The newly discovered treasure in Egypt dates back to 2500 BC

Egypt on Monday exhibited a well-preserved sarcophagus painted with bronze statues of ancient deities and artifacts recently discovered in the famous Sakara Negropolis near Cairo, some 2,500 years old.

The artwork was on display at a makeshift exhibition at the base of the pyramid, according to Dijoser, in Saqqara, 24 kilometers southwest of the Egyptian capital.

Mostafa Waziri, chairman of the Supreme Council of Antiquities, explained that the discovery contained 250 well-preserved mummies and 150 bronze statues of ancient deities inside the painted sarcophagus.

Also on display were bronze vases used in the rites of Isis, the god of fertility, according to Egyptian mythology, dating to the late 500s BC.

Also on display is a headless bronze statue of Imhotep, the chief architect of Pharaoh Djoser, who ruled ancient Egypt from 2630 BC to 2611 BC.

The pieces will be moved to a permanent exhibition at the new Grand Egyptian Museum, which is still under construction near the famous Giza pyramids on the outskirts of Cairo.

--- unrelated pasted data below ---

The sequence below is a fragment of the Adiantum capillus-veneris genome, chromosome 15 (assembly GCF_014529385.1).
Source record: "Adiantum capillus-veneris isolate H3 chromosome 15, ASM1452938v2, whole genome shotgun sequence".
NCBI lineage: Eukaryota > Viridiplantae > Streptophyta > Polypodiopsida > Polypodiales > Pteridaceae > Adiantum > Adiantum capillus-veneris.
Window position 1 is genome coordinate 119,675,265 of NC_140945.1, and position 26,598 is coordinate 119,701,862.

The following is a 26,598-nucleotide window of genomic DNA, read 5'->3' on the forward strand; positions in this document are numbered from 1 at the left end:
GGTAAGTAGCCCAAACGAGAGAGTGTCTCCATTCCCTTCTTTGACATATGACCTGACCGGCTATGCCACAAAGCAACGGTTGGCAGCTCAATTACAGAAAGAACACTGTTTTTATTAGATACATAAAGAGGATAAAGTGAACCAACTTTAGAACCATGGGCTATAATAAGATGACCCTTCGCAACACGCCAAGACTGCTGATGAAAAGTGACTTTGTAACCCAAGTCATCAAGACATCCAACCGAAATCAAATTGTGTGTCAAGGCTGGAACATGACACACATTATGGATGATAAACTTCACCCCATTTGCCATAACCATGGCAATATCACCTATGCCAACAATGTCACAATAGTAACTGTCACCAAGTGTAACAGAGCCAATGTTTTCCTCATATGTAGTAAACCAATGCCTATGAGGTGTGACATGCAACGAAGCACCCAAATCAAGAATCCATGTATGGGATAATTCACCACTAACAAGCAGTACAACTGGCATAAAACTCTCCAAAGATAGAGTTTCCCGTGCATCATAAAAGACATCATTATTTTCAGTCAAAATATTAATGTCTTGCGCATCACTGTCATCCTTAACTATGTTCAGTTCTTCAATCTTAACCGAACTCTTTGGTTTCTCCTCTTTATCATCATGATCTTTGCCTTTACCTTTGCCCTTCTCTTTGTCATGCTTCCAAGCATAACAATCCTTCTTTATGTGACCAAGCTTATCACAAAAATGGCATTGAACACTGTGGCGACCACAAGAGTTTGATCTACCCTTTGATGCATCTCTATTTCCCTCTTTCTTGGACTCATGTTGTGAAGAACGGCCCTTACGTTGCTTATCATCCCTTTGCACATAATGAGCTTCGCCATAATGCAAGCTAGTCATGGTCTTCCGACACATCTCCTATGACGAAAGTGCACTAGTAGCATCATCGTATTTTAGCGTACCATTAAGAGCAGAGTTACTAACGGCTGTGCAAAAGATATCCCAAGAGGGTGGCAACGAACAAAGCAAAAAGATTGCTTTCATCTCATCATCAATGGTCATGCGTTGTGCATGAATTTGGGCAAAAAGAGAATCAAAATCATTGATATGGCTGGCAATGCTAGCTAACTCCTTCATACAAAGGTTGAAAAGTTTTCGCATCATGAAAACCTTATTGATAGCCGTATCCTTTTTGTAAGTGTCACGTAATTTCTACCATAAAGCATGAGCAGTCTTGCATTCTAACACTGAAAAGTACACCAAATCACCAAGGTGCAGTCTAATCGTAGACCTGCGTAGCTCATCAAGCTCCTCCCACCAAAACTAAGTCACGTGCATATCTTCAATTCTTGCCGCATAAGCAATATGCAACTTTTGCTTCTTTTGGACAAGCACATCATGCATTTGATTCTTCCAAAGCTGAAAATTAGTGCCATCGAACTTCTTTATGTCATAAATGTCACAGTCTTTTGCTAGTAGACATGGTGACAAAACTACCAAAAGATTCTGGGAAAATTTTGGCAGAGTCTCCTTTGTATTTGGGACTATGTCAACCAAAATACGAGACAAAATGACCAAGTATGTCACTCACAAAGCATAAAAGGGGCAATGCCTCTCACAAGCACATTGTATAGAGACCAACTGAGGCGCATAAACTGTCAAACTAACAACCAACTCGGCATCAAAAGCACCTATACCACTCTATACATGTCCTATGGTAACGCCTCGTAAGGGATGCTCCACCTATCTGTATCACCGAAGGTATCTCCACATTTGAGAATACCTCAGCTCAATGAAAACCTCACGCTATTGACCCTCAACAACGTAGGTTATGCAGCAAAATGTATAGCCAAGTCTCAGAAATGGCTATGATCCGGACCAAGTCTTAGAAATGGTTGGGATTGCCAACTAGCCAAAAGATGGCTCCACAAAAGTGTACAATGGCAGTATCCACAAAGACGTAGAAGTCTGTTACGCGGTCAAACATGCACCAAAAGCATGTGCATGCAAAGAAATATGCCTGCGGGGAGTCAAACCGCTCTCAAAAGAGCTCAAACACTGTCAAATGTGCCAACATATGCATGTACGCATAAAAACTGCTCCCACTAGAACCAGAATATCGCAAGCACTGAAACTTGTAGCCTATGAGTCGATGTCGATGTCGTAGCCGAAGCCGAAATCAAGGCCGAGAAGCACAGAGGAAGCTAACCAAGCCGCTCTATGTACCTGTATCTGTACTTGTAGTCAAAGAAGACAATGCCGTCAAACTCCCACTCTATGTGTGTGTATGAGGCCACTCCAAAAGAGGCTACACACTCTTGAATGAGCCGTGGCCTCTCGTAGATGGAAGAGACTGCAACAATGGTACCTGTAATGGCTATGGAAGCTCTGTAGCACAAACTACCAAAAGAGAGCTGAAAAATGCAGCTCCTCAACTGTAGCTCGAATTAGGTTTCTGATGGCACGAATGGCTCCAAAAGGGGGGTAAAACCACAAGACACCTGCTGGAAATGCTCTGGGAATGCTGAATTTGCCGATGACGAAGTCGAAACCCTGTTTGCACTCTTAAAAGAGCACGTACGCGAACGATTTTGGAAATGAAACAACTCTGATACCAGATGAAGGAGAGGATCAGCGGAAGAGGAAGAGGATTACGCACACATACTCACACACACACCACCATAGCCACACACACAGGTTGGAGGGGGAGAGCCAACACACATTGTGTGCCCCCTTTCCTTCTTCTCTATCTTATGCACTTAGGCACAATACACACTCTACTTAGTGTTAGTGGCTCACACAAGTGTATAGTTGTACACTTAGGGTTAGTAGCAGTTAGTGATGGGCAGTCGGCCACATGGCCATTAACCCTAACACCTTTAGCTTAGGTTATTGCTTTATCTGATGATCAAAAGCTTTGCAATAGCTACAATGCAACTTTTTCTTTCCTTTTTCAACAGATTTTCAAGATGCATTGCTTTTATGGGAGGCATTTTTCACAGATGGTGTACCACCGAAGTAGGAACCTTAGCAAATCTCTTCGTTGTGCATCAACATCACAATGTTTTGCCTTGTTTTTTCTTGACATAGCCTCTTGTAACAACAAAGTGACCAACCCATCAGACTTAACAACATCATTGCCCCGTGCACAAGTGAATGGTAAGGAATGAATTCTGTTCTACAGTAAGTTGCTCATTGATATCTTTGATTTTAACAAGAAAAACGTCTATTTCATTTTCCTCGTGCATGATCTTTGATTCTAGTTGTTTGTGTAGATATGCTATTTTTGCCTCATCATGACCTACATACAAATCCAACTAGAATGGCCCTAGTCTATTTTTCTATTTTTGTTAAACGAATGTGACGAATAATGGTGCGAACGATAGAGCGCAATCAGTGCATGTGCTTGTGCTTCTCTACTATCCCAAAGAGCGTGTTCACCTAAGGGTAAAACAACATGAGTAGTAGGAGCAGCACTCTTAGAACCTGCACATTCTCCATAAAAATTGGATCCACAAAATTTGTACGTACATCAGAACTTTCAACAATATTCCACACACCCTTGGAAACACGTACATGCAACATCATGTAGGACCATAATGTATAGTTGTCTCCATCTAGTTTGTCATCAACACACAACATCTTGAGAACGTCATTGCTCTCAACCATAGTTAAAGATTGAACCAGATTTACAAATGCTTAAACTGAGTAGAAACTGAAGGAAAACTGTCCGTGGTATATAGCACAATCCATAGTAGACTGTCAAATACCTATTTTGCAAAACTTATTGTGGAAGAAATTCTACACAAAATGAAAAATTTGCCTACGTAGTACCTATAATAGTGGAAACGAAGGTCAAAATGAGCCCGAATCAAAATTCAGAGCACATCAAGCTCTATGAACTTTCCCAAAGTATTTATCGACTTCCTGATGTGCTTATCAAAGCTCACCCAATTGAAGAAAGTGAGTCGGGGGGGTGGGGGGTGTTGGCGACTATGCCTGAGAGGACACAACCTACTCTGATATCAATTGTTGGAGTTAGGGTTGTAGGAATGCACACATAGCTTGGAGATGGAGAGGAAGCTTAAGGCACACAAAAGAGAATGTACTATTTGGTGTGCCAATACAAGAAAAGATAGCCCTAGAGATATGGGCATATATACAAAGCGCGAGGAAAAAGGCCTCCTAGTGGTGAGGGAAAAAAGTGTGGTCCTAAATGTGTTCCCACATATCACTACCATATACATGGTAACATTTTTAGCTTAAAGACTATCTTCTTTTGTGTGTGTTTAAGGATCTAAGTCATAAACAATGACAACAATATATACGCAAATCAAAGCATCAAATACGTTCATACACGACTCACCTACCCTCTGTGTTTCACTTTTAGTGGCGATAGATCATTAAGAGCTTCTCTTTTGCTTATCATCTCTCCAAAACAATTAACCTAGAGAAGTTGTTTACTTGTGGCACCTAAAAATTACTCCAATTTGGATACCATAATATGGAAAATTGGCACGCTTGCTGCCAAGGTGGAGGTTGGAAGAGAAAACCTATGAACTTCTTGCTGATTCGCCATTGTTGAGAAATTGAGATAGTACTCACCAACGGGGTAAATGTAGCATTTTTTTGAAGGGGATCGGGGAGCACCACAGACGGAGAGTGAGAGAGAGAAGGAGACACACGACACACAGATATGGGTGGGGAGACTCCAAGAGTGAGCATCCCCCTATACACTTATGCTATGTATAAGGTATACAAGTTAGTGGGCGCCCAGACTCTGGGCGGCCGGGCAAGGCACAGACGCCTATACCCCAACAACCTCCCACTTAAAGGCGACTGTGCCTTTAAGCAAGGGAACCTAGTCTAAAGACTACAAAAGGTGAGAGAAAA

The Saqqara site is part of an extensive necropolis in Memphis, the ancient capital of Egypt, which includes the Pyramids of Giza and the smaller pyramids of Abu Sir, Tahsur and Abu Ruwesh.

The ruins of Memphis were declared a UNESCO World Heritage Site in the 1970s.

Recent archaeological discoveries have greatly encouraged Egypt in the hope of attracting more tourists.

The tourism sector, a major source of foreign currency, has experienced years of political turmoil and violence following the 2011 uprising that overthrew dictator Hosni Mubarak.

As the Kovit-19 epidemic was recovering, the sector was again affected by the Russian invasion of Ukraine.

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Along with Russia, Ukraine is a major source of tourists to Egypt.

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